That all being said, this styling of gaming still is responsible for Symphony of the Night which in my opinion stands next to Castlevania III as the best in the series, and one of the best playstation games ever.

  6. Mason

    Also, the ‘Dykes in a Cave’ comment was delivered perfectly, as I had no clue what Dave Relyea (who said it) was talking about; I double-taked and had to have him say what he meant. Dave also mentioned one could do this with just about any movie, although I’m having trouble thinking of examples.
    I have actually heard of the boss battle in question—maybe it was mentioned in an EGM review?
    Gazebo: Jessica’s suggestion was indeed a very good one. You should have followed it.
    I just orded the DS version of Puyo Puyo. “En guard!”

  7. Narrenschiff

    Puyo puyo, yaaay! I’m still gobbling through the New Super Mario Bros game. A year or so back when I was completing my degree I was living with this sweet little lass who did engineering. She’d occasionally eat too much candyfloss and then run around squealing with glee, and that is as close as I can get to describing the feeling that the new SMB gives me. The casual games are oddly compelling, too, though a little familiar.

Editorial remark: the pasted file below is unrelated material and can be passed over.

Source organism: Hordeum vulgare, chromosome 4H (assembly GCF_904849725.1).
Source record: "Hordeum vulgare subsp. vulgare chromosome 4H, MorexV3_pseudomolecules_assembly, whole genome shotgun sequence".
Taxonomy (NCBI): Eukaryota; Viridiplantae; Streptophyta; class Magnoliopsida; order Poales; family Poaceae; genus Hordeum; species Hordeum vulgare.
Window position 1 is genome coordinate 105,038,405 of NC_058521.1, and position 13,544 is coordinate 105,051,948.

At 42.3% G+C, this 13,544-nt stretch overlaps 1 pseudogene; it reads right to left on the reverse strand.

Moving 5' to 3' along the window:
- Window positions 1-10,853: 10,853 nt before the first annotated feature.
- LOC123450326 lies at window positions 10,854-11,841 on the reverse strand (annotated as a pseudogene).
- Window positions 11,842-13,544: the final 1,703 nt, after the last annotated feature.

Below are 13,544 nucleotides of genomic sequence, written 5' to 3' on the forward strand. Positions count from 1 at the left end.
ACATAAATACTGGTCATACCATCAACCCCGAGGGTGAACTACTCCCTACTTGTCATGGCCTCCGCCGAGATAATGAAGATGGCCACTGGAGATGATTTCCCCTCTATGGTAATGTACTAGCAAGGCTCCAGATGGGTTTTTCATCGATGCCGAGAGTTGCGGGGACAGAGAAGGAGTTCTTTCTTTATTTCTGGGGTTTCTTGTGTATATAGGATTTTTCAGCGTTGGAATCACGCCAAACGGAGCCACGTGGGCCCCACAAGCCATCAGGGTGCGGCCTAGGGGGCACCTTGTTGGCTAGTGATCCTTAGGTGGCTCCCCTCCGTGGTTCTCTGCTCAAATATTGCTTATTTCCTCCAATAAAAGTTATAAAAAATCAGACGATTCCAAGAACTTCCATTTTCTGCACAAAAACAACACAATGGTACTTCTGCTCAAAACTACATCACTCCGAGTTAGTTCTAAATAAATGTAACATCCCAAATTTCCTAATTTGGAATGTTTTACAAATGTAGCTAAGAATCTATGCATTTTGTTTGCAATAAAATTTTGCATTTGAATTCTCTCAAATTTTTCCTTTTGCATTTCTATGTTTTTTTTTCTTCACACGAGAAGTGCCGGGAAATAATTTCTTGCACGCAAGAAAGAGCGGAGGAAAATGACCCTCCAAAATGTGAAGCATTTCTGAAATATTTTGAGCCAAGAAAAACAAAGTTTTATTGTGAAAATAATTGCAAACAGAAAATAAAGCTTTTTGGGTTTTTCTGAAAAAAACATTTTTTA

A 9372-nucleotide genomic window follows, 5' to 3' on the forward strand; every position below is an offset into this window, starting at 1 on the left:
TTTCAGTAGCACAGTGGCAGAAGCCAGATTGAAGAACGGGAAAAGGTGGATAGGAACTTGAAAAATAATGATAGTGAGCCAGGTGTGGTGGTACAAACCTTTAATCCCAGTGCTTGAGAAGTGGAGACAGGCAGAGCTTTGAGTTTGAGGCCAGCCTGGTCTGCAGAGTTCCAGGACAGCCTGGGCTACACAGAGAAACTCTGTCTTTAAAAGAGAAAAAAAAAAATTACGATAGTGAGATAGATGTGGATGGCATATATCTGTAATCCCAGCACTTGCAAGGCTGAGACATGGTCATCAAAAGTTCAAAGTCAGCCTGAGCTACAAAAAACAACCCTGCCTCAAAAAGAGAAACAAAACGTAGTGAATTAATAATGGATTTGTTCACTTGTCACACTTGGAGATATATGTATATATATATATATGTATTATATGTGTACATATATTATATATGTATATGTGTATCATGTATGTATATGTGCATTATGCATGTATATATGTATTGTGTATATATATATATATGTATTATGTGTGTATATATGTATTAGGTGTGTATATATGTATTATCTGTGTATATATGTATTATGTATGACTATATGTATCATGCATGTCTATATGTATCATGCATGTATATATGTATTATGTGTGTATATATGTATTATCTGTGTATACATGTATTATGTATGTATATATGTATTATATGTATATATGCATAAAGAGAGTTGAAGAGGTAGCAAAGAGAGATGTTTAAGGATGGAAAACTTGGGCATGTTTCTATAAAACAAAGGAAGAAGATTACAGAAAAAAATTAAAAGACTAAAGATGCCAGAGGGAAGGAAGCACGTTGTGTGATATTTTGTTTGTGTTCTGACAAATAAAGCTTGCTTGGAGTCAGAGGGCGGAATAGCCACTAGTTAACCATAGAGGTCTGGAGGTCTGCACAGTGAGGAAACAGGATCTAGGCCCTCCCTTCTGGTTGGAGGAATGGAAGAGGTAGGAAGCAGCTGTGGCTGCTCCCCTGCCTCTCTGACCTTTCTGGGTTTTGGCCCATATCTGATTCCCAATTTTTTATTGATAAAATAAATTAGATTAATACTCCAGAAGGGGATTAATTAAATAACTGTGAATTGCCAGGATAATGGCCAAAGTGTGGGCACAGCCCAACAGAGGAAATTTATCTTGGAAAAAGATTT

Has anyone tried Polarium? It was an early release title for the DS, and due to it’s laughably primitive graphics and sound (and a few nasty control quirks) it is usually available at the very bottom of bargain bins. At heart, though, it’s a pretty compelling action puzzler, though, so it might be worth a look. Electroplankton is also great fun, but feels nothing like a game – it did provide a handy focal point for meetings with my supervisor, though.

  8. Mason

    I’m still working on New SMB, but I am stuck on one particular level (I’m trying to finish level 8 early after I found a warp so that I can save whenever I want), and I want to have a lighter game to take a break from my continual frustrations with that. (This is the second small castle in level 8. Aaaargh…. I have died dozens of times on that level.)